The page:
Sometimes referred to as “hot button” or “third rail” issues, wedge issues are political or social topics of public debate that are both polarizing in nature and incredibly salient among the mass public. Often, wedge issues cause a rift or disagreement between members of what would otherwise be a unified group, such as the citizens of a country or the members of a political party.1
They are also similar to “culture war” issues in that they bisect a group of people according to strongly-held beliefs or values that are not easily reconciled.2 This creates the perception that if one side is right, the other must be wrong. In the United States, popular wedge issues include access to abortion, racial justice, and gun ownership.3
Politicians, political influencers, and those running for office often draw attention to specific wedge issues as a means of exploiting social or cultural cleavages between people, and mobilizing single-issue voters in their favor.4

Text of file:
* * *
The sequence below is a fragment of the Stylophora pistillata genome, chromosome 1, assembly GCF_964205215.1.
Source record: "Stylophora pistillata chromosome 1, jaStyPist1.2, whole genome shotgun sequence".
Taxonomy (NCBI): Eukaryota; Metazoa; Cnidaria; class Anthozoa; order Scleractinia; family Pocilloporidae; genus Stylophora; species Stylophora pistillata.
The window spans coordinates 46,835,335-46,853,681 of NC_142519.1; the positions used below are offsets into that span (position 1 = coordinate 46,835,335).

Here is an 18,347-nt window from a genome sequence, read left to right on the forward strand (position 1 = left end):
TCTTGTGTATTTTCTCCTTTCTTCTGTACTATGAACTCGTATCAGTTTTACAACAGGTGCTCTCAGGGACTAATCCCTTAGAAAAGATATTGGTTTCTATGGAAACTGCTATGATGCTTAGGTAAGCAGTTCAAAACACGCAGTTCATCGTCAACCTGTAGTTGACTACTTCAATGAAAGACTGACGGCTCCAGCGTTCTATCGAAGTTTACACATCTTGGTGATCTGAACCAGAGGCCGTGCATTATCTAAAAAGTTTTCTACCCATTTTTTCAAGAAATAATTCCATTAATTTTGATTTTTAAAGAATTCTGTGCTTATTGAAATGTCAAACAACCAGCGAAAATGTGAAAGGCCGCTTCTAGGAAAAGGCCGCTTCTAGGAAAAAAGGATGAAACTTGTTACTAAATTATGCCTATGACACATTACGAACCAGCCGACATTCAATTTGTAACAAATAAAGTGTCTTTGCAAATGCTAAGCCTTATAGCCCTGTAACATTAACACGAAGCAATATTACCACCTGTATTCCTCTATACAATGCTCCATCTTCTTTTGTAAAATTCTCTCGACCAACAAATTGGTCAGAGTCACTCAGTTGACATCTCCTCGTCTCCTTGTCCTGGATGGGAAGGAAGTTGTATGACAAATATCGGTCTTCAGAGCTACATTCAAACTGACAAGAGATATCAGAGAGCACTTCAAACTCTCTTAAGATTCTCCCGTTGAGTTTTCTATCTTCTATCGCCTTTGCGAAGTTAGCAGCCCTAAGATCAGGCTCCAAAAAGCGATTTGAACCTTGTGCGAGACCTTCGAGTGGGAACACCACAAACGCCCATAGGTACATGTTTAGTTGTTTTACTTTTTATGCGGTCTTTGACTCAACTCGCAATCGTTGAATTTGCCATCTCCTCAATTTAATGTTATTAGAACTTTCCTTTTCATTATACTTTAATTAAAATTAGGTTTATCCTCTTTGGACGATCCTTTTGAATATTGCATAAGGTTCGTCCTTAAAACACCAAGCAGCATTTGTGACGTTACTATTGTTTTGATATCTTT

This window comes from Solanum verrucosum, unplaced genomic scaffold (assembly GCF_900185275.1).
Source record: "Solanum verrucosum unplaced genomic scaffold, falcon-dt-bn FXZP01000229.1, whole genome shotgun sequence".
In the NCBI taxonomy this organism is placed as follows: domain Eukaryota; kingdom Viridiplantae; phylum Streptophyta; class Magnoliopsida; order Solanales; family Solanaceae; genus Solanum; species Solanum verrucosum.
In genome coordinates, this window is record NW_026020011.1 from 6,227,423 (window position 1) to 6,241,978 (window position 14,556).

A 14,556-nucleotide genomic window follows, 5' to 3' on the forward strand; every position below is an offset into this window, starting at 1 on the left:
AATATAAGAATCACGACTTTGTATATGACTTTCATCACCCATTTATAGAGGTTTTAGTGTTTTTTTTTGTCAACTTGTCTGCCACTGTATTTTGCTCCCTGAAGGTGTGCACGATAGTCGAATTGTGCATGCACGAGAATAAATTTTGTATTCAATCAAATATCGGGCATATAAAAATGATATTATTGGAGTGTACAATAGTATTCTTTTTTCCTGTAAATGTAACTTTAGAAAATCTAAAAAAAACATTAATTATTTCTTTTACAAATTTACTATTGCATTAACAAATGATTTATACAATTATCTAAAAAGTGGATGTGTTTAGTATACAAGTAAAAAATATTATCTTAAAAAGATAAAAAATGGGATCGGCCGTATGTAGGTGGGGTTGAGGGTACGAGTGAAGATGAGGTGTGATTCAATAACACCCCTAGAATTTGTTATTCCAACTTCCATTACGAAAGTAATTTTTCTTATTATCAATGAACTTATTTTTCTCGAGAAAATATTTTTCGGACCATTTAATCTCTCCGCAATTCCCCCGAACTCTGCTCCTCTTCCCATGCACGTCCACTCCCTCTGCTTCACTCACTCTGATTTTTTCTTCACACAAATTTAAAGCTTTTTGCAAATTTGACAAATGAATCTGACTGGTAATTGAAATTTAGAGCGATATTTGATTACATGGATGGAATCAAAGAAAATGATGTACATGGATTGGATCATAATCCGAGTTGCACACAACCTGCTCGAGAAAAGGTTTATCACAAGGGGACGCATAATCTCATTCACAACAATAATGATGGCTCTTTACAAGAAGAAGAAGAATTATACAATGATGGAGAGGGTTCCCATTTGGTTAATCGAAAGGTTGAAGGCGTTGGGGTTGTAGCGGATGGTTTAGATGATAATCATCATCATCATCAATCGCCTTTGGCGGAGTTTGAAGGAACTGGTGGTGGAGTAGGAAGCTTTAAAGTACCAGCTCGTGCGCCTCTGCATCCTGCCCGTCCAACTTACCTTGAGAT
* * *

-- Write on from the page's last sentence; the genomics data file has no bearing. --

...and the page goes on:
Wedge issue is a Casebook value under the "Vulnerabilities" variable in the code book.
- 1. Tim Heinkelmann-Wild et al., “Divided They Fail: The Politics of Wedge Issues and Brexit,” Journal of European Public Policy 27, no. 5 (May 3, 2020): 723–41, https://doi.org/10.1080/13501763.2019.1683058.
- 2. Paul Goren and Christopher Chapp, “Moral Power: How Public Opinion on Culture War Issues Shapes Partisan Predispositions and Religious Orientations,” American Political Science Review 111, no. 1 (February 2017): 110–28, https://doi.org/10.1017/S0003055416000435.
- 3. Matt Peterson and Abdallah Fayyad, “The Irresistible Effectiveness of Wedge Politics,” The Atlantic, December 8, 2017, https://www.theatlantic.com/membership/archive/2017/12/the-irresistible-effectiveness-of-wedge-politics/547946/.
- 4. Fredel M. Wiant, “Exploiting Factional Discourse: Wedge Issues in Contemporary American Political Campaigns,” Southern Communication Journal 67, no. 3 (September 1, 2002): 276–89, https://doi.org/10.1080/10417940209373236.